Home Music Music Lists

The 30 Greatest EDM Albums of All Time

From Kraftwerk to Daft Punk to Deadmau5, it’s been a wild ride on the dance floor

The 30 Greatest EDM Albums of all Time

Superstars like Skrillex and Deadmau5 have helped make electronic dance music bigger than ever this year – but party people around the world have been getting down to programmed beats for decades before those guys showed up. At its broadest definition, EDM can cover everything from Chicago house to Dutch gabber to drum 'n' bass to dubstep, from the visionary bleeps of Kraftwerk to the ambient blues of Moby's Play to the synthed-up indie-rock of LCD Soundsystem. With this list of the 30 Greatest EDM Albums of All Time, we've tried to hit all the high points in that ludicrously varied, constantly evolving mix.

By Jon Dolan and Michaelangelo Matos

Related
Video: Inside Deadmau5's RS Cover Shoot
Nineties Electronica Survivors Rave On
Photos: Behind the Scenes of Kaskade's Tour
Skrillex: Eight Wild Nights and Busy Days with the Superstar
Villas, Private Jets and Paris Hilton: Rolling in Ibiza with David Guetta

5. Moby, Play (V2, 1999)

V2

5. Moby, ‘Play’ (V2, 1999)

The album that soundtracked a jillion car commercials: After being the biggest presence on the US rave scene throughout the Nineties, Moby enjoyed an unlikely mainstream breakthrough by marrying ambient beats to old gospel and blues samples. Tracks like "Honey" and "Natural Blues" evoke a Delta speakeasy with a Genius Bar, and "Porcelain" unfurls easy-listening mastercraft. Moby even shows off his sense of humor on "South Side," an empathetic song about white kids trying to fake it real on the rough side of town. The genius of Play came in Moby's ability to transfer the grandeur and scope of rave to dinner parties and bedrooms. Play was one of the first big pop albums to sound like it was built solely on an iMac, but its soul and beauty, its steady-rolling piano flow and 3 a.m. come-down introspect are timeless.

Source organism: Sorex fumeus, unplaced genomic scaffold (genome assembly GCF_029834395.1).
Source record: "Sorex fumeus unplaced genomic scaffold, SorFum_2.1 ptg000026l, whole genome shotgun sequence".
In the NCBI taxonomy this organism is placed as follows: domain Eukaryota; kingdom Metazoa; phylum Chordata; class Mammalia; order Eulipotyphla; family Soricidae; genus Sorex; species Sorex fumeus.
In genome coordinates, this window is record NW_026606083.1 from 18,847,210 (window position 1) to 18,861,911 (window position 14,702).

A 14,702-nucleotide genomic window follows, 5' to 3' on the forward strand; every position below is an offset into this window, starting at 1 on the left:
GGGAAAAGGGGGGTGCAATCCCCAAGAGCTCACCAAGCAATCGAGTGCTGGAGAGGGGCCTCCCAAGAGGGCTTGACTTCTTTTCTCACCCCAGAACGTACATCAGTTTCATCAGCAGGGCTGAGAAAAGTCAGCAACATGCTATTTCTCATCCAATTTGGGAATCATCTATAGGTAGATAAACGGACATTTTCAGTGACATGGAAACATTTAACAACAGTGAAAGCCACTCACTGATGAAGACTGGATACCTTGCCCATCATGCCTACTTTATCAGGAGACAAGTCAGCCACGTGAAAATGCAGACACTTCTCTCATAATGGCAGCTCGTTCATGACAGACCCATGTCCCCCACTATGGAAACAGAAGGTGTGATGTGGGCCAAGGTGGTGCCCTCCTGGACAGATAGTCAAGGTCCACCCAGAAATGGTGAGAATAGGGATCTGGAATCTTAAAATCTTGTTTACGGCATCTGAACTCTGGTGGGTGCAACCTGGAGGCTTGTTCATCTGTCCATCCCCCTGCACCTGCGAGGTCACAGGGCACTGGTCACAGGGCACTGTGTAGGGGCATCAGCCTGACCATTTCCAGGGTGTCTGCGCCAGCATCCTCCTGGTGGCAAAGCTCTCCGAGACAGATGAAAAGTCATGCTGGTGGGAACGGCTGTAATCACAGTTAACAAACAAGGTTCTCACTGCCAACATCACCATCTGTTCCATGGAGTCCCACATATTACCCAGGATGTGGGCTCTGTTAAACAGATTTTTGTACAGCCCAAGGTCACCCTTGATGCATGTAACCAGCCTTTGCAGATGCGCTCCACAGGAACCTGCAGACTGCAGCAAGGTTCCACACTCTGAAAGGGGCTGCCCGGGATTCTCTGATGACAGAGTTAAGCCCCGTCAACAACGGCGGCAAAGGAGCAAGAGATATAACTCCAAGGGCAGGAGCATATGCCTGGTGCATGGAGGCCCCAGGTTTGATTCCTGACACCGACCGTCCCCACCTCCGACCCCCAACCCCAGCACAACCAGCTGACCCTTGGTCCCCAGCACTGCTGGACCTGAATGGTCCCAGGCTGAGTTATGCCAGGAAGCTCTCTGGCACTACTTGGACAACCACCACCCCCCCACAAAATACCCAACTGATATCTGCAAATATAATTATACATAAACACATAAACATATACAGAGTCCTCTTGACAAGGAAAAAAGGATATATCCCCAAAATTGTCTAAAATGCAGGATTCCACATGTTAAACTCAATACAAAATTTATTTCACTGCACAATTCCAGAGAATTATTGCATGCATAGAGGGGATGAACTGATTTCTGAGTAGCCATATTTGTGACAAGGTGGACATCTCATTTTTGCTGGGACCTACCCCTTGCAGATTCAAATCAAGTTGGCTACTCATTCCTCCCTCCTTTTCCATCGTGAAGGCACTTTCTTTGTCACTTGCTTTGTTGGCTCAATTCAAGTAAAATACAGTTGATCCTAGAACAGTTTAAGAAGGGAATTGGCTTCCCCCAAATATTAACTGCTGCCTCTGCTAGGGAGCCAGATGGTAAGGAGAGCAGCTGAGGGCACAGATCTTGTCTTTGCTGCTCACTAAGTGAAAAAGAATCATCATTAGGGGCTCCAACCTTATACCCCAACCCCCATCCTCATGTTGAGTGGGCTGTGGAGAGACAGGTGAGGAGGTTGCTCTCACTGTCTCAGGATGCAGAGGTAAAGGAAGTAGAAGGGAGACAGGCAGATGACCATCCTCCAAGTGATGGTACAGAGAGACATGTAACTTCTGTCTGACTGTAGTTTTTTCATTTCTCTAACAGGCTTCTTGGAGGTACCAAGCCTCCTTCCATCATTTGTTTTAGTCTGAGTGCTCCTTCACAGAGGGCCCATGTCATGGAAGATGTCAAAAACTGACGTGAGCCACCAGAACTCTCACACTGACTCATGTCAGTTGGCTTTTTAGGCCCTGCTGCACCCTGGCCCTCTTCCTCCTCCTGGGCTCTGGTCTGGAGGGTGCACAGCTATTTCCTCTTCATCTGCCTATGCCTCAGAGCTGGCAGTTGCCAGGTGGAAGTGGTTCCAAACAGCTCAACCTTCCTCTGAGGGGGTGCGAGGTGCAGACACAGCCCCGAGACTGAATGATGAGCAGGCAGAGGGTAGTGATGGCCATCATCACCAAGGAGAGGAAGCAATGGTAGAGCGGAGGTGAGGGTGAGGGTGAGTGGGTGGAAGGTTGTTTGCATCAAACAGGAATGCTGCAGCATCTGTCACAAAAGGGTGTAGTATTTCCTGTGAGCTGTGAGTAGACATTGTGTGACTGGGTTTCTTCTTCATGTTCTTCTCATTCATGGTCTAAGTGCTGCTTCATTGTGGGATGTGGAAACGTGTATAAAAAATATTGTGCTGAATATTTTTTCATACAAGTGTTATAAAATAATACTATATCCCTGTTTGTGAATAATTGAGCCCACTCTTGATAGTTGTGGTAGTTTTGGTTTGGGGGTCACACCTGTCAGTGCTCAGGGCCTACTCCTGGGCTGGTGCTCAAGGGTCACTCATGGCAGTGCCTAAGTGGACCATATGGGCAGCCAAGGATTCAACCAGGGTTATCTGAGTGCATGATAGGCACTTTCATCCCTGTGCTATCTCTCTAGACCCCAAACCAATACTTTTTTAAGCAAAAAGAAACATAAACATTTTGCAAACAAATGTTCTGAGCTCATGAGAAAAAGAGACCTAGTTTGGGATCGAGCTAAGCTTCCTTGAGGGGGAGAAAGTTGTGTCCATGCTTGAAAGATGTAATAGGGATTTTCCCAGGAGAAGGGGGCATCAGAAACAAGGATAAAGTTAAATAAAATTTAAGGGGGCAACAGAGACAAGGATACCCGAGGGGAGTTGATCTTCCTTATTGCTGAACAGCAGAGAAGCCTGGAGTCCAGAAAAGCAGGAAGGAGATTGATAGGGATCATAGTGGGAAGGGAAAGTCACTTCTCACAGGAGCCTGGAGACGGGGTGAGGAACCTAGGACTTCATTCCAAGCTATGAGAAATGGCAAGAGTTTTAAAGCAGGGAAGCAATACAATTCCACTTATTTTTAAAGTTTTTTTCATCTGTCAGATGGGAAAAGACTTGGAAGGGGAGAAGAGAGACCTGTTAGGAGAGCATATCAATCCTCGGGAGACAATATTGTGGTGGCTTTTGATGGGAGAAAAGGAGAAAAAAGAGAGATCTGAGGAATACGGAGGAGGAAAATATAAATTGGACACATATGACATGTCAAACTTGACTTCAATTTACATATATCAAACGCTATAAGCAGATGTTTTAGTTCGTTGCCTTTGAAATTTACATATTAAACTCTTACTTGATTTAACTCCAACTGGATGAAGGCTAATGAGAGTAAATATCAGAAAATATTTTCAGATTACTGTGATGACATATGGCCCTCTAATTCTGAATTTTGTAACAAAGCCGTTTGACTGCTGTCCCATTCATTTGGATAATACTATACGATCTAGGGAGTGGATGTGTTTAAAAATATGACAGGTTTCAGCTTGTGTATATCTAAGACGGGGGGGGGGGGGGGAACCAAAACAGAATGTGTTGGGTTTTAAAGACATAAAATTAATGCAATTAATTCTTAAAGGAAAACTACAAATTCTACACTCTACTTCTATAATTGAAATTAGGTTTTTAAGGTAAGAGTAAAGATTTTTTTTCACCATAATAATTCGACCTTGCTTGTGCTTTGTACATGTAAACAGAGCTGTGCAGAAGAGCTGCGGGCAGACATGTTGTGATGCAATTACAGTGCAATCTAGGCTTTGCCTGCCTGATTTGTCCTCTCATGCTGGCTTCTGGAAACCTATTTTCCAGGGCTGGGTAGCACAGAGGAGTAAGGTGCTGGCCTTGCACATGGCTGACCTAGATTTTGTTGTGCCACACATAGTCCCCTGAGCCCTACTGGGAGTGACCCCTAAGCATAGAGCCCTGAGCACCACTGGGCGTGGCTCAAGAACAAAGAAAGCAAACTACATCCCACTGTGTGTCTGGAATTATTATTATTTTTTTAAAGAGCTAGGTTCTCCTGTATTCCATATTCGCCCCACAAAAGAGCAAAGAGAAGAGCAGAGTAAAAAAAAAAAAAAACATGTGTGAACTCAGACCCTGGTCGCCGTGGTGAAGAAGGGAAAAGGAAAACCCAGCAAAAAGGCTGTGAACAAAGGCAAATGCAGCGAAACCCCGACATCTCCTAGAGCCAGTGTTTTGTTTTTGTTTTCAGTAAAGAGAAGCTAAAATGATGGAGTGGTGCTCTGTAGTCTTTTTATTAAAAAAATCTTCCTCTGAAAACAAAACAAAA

Related 
• The 500 Greatest Albums of All Time: Moby's Play 
• Album Review: Moby's Play
Video: Rolling Stone Live: Moby

4. Carl Craig, Sessions (K7, 2008)

K7

4. Carl Craig, ‘Sessions’ (K7, 2008)

For many dance artists, the real mark of acceptance isn't headlining a huge festival like Electric Zoo, but getting a Carl Craig remix. Maybe the most consistently brilliant and widely respected of Detroit's many great producers, the multi-aliased Craig is startling in his range and longevity. Few early-Nineties producers were exploring breakbeats and jazz with the sly facility of his "Bug in the Bass Bin" (recorded as Innerzone Orchestra), or transforming disco samples with the toughness of "Throw"(recorded as Paperclip People, and later covered by LCD Soundsystem) – never mind roaring back to life the way Craig did with a stunning string of mid-2000s remixes for Rhythm & Sound, Theo Parrish, Junior Boys, and X-Press 2. Sessions is a double-fistful of goodies (the CD is mixed, the digital has full tracks – your choice), and an ideal intro to a producer who never stops surprising.

Related
Nineties Electronica Survivors Rave On
Photos: Behind the Scenes of Kaskade's Tour
Skrillex: Eight Wild Nights and Busy Days with the Superstar
Villas, Private Jets and Paris Hilton: Rolling in Ibiza with David Guetta

3. Juan Atkins, 20 Years Metroplex: 1985-2005 (Tresor, 2005)

Tresor

3. Juan Atkins, ’20 Years Metroplex: 1985-2005′ (Tresor, 2005)